09 January 2012

ASL In a Bilingual Age: The Bilingualism/Biculturalism Debate

Due to globalization and an interdependent world economy system bilingualism has, of late, become a hot-button issue. Cultures, languages and people are mixing with increasing speed and frequency; the result is that in America and across the globe bilingualism has become an important tool and, in the field of education, a challenging issue to broach.  As Defined by the Oxford English Dictionary: Bilingualism n: "The ability to speak two languages; the habitual use of two languages colloquially. Biculturalism n: "Having or combining two cultures," that is two sets of "distinctive ideas, customs, accepted social behaviours, products or ways of life."

Because educators are now serving a growing number of bilingual students, researchers have launched a series of studies on the cognitive processes of bilingual thinkers, with surprisingly positive results, with bilingualism providing improved control over executive function and even shielding against dementia. In 2009 Dr. Laura Pettito's fNIRS brain-mapping study showed that bilingual thinkers utilize a more varied range of brain tissue.  A study conducted by Concordia and York Universities in conjunction with the Universite de Provence last year showed that bilingual toddlers outperformed their monolingual counterparts in tasks requiring rapid changes of focus, as well as demonstrated greater cognitive flexibility.  The evidence for bilingual deaf children is no different.  Research shows that deaf kids who know both ASL and spoken English read better than those who only know one or the other.

This new scientific evidence brings into question some professionals' reservations against allowing deaf children to learn sign language.  In the past it was thought that if a deaf child learned to sign he or she would not learn spoken or written language, but now that these claims have been scientifically reversed, clinical recommendations need to be revised as well.  When you think about it, how does it make sense that communication could possibly prevent the development of more communication skills? Why should children be prevented from learning two languages when extraordinary cognitive and linguistic benefits are the only proven outcome?  Furthermore, on the basic level of human rights, imagine the outcry, the news videos-gone-viral if a teacher suddenly banned a Spanish-speaking student from learning, communicating or thinking in his or her native language. The media would perseverate, the ACLU would sue.  And yet this happens every day to deaf children in the US and throughout the world.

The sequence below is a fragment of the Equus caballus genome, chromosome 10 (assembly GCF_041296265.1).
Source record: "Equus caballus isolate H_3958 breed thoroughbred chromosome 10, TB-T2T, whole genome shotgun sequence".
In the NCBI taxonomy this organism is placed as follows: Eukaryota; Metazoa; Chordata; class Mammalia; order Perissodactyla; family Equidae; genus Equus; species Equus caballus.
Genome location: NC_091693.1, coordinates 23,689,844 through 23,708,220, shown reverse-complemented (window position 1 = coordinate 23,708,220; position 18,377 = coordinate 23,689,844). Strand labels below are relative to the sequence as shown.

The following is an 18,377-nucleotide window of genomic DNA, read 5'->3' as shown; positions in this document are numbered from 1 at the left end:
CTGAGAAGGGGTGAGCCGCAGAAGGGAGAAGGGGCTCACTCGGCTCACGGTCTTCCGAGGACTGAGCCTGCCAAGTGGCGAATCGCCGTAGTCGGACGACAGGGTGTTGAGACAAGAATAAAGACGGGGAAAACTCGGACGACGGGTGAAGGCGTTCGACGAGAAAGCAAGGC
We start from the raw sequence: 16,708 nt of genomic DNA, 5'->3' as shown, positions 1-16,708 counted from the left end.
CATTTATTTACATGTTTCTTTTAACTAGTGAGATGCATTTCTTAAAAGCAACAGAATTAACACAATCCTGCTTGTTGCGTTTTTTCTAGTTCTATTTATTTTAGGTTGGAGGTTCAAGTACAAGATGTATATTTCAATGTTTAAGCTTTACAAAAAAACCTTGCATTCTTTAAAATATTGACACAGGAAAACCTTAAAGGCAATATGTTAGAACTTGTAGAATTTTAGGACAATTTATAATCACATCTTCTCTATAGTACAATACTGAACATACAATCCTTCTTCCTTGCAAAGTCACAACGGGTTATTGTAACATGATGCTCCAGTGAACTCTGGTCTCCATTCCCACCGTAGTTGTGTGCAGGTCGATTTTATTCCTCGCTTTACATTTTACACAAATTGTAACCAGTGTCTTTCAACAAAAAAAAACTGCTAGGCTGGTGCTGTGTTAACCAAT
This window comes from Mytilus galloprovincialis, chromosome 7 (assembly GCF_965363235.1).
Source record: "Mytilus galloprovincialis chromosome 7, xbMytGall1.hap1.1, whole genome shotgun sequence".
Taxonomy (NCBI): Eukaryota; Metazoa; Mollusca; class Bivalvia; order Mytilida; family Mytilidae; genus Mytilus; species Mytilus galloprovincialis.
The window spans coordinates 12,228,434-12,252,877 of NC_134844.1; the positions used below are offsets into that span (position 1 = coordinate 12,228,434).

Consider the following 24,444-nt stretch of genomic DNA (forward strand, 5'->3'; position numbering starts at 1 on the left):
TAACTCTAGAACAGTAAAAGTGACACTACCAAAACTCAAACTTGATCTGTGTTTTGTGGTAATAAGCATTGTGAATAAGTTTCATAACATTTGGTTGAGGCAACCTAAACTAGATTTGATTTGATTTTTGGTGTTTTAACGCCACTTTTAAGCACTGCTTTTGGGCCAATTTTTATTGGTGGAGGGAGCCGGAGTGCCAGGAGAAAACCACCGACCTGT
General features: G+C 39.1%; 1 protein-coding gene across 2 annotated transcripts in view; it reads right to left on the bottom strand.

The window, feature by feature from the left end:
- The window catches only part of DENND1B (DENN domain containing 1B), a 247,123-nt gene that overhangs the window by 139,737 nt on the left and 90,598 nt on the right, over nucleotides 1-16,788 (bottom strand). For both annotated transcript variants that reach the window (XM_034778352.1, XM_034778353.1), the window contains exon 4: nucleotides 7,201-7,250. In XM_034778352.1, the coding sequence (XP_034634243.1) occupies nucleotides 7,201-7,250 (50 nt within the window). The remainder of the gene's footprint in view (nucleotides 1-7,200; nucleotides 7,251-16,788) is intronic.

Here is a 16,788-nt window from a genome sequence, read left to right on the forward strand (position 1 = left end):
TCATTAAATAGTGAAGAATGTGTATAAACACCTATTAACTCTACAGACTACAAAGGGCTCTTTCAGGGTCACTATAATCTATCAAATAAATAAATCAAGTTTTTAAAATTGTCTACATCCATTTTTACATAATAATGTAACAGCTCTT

As a writer myself, I want to make it clear that I'm not trying to belittle the importance of a deaf person being able to communicate in the written or spoken language of his or her country (for my purposes here, English).  I am not suggesting that ASL is superior to English in any fundamental sense.  I am, however, advocating for bilingualism, and what is called in the Deaf community the Bilingual-Bicultural (Bi-Bi) model of education for deaf children.  ASL, as the only language a deaf person can access one-hundred percent provides the first mode through which to think and communicate, a way to understand the workings of language.  After a firm linguistic foundation is established, students can then learn written and spoken English with greater ease and effectiveness, without delay.  The goal of Bi-Bi is that the Deaf student would become equally fluent in both languages, and therefore be able to move fluidly between Deaf and hearing cultures.  Furthermore, the Bi-Bi model is not mutually exclusive with oral education; bilingual deaf children can use technology such as hearing aids and cochlear implants to help them hear and understand spoken language with greater ease, while also having full access to ASL at all times through the visual modality of sign.

If you are in the situation of choosing an educational plan for your child, consider the proven cognitive benefits of bilingualism, and the wise words of Deaf leader and advocate Frederick C. Schreiber-- "Ears are not important; it's what's between them that counts."


  1. So, how do you do it? How do you balance ASL with listening and spoken language? How do you ensure that they have access to both? How do you make sure that the auditory pathways don't convert to visual? How to you immerse a child in two totally different languages?

    1. Dear Miss Kat's Parents:
      It's a great question, and one that educators and parents alike often debate. In fact, we think it's such a good question that we'd love to write an upcoming post on the topic.
      Of course, on the most basic level, bilingualism is pretty common--many people are fluent in multiple languages. We have a few bi- and tri-lingual Deaf people writing for Redeafined, and we firmly believe that deafness is not preventative of linguistic excellency.
      We're looking forward to covering this topic in greater depth soon. Thanks for the suggestion, and for reading Redeafined.

    2. In the meantime, here's a great resource on how a child (or person) can hold two languages in his or her head (even languages with different modalities--visual and auditory) without detriment to either one. http://www.tlcdeaf.org/uploaded/About_Us_Section/ODYSSEY_SPR_2012_NussbaumScottSimms.pdf


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